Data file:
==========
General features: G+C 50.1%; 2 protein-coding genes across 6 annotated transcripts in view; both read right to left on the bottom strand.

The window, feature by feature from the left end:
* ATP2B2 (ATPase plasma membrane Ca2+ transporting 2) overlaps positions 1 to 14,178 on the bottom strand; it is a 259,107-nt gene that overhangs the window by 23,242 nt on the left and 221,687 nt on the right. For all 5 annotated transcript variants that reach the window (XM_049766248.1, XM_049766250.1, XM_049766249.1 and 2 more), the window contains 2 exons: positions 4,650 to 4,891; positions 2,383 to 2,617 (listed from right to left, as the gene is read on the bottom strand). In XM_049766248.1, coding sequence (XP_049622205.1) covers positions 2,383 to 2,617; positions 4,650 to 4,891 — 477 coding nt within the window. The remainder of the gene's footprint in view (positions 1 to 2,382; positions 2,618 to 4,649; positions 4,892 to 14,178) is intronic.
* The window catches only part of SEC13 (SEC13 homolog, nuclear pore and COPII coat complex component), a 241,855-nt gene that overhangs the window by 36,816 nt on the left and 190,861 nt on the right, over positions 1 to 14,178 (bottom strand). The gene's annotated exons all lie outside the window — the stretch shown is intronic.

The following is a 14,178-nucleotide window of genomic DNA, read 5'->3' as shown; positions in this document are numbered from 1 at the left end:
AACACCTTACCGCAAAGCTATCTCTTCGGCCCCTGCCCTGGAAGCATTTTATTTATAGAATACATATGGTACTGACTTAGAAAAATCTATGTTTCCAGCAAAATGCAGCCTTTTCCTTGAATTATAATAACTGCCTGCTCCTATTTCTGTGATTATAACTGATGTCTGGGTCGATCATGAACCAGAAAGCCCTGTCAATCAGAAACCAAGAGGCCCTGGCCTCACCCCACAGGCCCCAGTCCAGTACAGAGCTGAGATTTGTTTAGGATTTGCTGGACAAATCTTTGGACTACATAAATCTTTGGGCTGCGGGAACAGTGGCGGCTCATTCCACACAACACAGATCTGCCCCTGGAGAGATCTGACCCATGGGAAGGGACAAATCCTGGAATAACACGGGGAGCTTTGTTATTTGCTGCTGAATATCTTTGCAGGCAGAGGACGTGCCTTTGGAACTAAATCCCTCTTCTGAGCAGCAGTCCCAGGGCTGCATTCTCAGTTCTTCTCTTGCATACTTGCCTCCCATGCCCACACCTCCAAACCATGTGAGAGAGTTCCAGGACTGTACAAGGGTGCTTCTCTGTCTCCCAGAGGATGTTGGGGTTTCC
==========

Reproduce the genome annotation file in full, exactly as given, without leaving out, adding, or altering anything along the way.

General features: G+C 50.1%; 2 protein-coding genes across 6 annotated transcripts in view; both read right to left on the bottom strand.

The window, feature by feature from the left end:
* ATP2B2 (ATPase plasma membrane Ca2+ transporting 2) overlaps positions 1 to 14,178 on the bottom strand; it is a 259,107-nt gene that overhangs the window by 23,242 nt on the left and 221,687 nt on the right. For all 5 annotated transcript variants that reach the window (XM_049766248.1, XM_049766250.1, XM_049766249.1 and 2 more), the window contains 2 exons: positions 4,650 to 4,891; positions 2,383 to 2,617 (listed from right to left, as the gene is read on the bottom strand). In XM_049766248.1, coding sequence (XP_049622205.1) covers positions 2,383 to 2,617; positions 4,650 to 4,891 — 477 coding nt within the window. The remainder of the gene's footprint in view (positions 1 to 2,382; positions 2,618 to 4,649; positions 4,892 to 14,178) is intronic.
* The window catches only part of SEC13 (SEC13 homolog, nuclear pore and COPII coat complex component), a 241,855-nt gene that overhangs the window by 36,816 nt on the left and 190,861 nt on the right, over positions 1 to 14,178 (bottom strand). The gene's annotated exons all lie outside the window — the stretch shown is intronic.

The following is a 14,178-nucleotide window of genomic DNA, read 5'->3' as shown; positions in this document are numbered from 1 at the left end:
AACACCTTACCGCAAAGCTATCTCTTCGGCCCCTGCCCTGGAAGCATTTTATTTATAGAATACATATGGTACTGACTTAGAAAAATCTATGTTTCCAGCAAAATGCAGCCTTTTCCTTGAATTATAATAACTGCCTGCTCCTATTTCTGTGATTATAACTGATGTCTGGGTCGATCATGAACCAGAAAGCCCTGTCAATCAGAAACCAAGAGGCCCTGGCCTCACCCCACAGGCCCCAGTCCAGTACAGAGCTGAGATTTGTTTAGGATTTGCTGGACAAATCTTTGGACTACATAAATCTTTGGGCTGCGGGAACAGTGGCGGCTCATTCCACACAACACAGATCTGCCCCTGGAGAGATCTGACCCATGGGAAGGGACAAATCCTGGAATAACACGGGGAGCTTTGTTATTTGCTGCTGAATATCTTTGCAGGCAGAGGACGTGCCTTTGGAACTAAATCCCTCTTCTGAGCAGCAGTCCCAGGGCTGCATTCTCAGTTCTTCTCTTGCATACTTGCCTCCCATGCCCACACCTCCAAACCATGTGAGAGAGTTCCAGGACTGTACAAGGGTGCTTCTCTGTCTCCCAGAGGATGTTGGGGTTTCC